Filming on location requires a permit. I wasn’t entirely aware of that, but Nghi and Joy were. After we decided on the big toilet in Port Melbourne, I ended up responsible for liaising with the Council. Our location was in the City of Port Philip, so I checked out their website, and after a few clicks, I reached a film permit page. It seemed all very simple, a pdf application form, and a list of fees, but, for young film-makers, or projects with community benefits, the council offered a waiver, so filming was free.
I rung the number attached, and had a lovely woman on the phone, who said everything sounded OK with our project, and I should send her all the paperwork about a month or three weeks before the intended shooting date. I sent a thrilled e-mail to Nghi and Joy, and set about drafting a text applying for the waiver, explaining how our project reflected the ethnic and sexual diversity that Port Philip prides itself on, etc. etc.
By the end of February, I filled in the whole application paper, scanned it, and sent it over to the person in charge at the council, excepting everything to run smoothly, only worried about our fee waiver – would we qualify, or would we have to pay about a thousand dollars altogether for accessing our public toilet?
I hadn’t received any news after about a week, and thought I should ring, if only to check everything had come through. No one answered at the land-line number, so I rung the mobile number attached, and the same person said everything still sounded OK, she just hadn’t had time to check our paperwork, as she’d been on leave or something. I asked about an extra day or evening on location, to rehearse. I had to send an email about it, which I did, and then I sat and waited again.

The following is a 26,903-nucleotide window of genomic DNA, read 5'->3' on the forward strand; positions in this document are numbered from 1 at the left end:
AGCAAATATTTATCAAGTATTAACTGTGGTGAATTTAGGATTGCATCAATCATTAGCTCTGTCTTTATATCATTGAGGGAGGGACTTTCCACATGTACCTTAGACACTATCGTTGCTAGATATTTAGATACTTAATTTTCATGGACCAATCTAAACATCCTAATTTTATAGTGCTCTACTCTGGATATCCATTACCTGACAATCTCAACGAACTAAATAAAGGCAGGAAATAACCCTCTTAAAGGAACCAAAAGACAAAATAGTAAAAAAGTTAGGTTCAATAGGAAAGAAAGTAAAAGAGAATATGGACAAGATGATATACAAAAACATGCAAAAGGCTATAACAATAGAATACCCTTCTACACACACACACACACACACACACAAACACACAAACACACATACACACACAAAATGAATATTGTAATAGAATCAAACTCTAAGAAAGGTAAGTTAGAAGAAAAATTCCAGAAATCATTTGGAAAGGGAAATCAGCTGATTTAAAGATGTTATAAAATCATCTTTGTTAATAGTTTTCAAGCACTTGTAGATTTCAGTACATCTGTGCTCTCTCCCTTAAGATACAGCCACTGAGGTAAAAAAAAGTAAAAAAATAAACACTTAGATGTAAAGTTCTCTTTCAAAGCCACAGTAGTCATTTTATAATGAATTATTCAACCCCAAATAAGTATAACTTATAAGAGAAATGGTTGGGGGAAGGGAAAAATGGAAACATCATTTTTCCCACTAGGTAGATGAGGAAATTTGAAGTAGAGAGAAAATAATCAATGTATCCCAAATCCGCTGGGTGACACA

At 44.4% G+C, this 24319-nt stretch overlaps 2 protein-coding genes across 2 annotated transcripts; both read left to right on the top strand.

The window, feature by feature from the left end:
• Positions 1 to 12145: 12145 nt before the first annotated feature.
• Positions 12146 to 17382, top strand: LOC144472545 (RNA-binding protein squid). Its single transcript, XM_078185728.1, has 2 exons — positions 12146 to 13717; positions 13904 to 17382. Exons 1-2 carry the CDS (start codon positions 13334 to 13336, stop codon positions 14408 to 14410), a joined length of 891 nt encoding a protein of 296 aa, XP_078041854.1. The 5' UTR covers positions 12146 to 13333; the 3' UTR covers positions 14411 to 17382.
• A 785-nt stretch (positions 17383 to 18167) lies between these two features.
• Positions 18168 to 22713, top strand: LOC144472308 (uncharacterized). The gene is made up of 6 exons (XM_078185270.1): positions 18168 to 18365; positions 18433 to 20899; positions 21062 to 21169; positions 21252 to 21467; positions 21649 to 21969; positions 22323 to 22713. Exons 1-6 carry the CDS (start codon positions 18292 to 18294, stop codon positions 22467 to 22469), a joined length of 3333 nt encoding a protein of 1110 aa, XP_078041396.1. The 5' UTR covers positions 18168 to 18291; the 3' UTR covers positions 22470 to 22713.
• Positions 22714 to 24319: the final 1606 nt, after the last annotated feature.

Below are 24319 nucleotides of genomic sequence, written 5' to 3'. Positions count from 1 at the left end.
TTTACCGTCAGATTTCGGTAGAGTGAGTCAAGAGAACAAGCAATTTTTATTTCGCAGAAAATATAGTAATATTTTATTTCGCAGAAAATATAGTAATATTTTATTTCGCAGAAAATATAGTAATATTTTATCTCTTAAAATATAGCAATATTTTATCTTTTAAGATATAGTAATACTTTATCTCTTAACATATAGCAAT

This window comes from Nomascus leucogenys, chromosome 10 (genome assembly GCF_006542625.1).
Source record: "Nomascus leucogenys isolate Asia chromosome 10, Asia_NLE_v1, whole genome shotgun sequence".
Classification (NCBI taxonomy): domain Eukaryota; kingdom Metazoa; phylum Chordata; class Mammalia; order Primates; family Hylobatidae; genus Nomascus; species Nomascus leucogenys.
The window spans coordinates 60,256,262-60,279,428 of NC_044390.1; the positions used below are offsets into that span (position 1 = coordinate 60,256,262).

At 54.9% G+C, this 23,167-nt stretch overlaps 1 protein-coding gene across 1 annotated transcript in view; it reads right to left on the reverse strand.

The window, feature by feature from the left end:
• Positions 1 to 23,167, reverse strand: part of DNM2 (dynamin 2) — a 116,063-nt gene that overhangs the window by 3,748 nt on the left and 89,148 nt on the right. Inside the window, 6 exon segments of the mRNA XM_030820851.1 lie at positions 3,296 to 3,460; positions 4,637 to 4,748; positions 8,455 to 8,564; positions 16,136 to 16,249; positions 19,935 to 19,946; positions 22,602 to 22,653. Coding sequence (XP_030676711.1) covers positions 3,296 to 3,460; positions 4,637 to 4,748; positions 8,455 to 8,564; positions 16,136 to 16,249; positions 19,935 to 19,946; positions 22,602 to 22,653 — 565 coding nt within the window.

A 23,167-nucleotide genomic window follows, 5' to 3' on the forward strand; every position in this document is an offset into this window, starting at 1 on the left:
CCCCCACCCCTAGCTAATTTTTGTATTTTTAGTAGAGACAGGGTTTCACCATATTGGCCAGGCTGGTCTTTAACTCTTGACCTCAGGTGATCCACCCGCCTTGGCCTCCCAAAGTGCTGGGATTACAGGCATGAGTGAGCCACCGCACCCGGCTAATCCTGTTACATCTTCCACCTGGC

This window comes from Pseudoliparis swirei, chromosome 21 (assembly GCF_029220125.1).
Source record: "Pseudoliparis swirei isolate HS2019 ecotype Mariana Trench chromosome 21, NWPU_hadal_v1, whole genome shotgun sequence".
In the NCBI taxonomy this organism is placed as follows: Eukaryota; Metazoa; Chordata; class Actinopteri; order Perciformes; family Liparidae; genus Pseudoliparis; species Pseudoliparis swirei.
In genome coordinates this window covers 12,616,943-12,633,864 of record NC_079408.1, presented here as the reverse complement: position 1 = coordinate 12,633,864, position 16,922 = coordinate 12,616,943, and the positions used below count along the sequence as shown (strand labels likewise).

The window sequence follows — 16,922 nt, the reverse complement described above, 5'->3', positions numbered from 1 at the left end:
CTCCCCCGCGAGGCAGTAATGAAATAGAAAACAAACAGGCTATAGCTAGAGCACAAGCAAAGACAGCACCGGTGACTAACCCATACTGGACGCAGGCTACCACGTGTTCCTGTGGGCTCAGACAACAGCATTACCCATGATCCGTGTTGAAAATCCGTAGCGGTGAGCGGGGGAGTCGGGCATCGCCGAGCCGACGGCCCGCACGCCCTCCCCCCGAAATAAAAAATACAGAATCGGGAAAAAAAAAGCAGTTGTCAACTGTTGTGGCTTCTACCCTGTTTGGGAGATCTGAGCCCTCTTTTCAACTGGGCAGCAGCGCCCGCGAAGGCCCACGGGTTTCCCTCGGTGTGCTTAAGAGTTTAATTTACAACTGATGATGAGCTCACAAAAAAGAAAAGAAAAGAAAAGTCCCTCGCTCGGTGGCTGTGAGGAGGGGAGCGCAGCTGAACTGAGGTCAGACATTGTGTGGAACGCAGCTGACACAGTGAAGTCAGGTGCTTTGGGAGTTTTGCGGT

I gave another call at the end of that week, hoping I would get a confirmation. But I had called on the wrong day, she was not working full time, and I had to ring back on Tuesday. I sympathized, being a part-time civil servant myself. And I showered apologies upon her, imagining her as an all-powerful dragon gate-keeper who could stall our project altogether.
Still, I needed an answer, as our deadline approached, and Joy had to book equipment. I called again on a Tuesday, leaving a few messages, and then getting her on the phone. Unfortunately, she was ill, and not at work. On Friday, we had a call from the council. Our permit had been refused, a building manager had advised against it, and reasons were obscure: we would be blocking a public facility - but it's closed at night anyway - or residents on the other side of the road may find it annoying to see movements around a toilet at night - but we'd be shooting inside most of the time. Damn! How are we gonna do it?
The film officer, however, was willing to help, and offered a few suggestions about other male toilets I could use. We bonded over a common rejection of residents ‘some of them, they will complain about anything, anything.’ Well, as annoyed as I was, I could have a bit of sympathy for this woman. After all, I had lost a location, but she had lost face, big time.
I set off on a wild exploration that afternoon, walking from South Melbourne Town Hall across St Vincent’s gardens and Gasworks all the way to Sandridge Beach. The Town Hall had been wrecked by the storm, and I couldn’t even walk up the stairs to see the toilet. The ones at St Vincent’s gardens, Gasworks, Lagoon reserve and Murphy reserve were all microscopic – are public toilets built especially to deter cruising, or what? But the one in Sandridge beach was just right. It was big, it was grey, it had a change room.
We did waste a bit of time over that incident. Steps have to be re-choreographed, and angles re-calculated. Another afternoon of storyboarding, an extra rehearsal, and we’re pushing the shooting back one week. We did gain a quieter location, a bigger change room, a few grills, and, who knows, a better film in the end?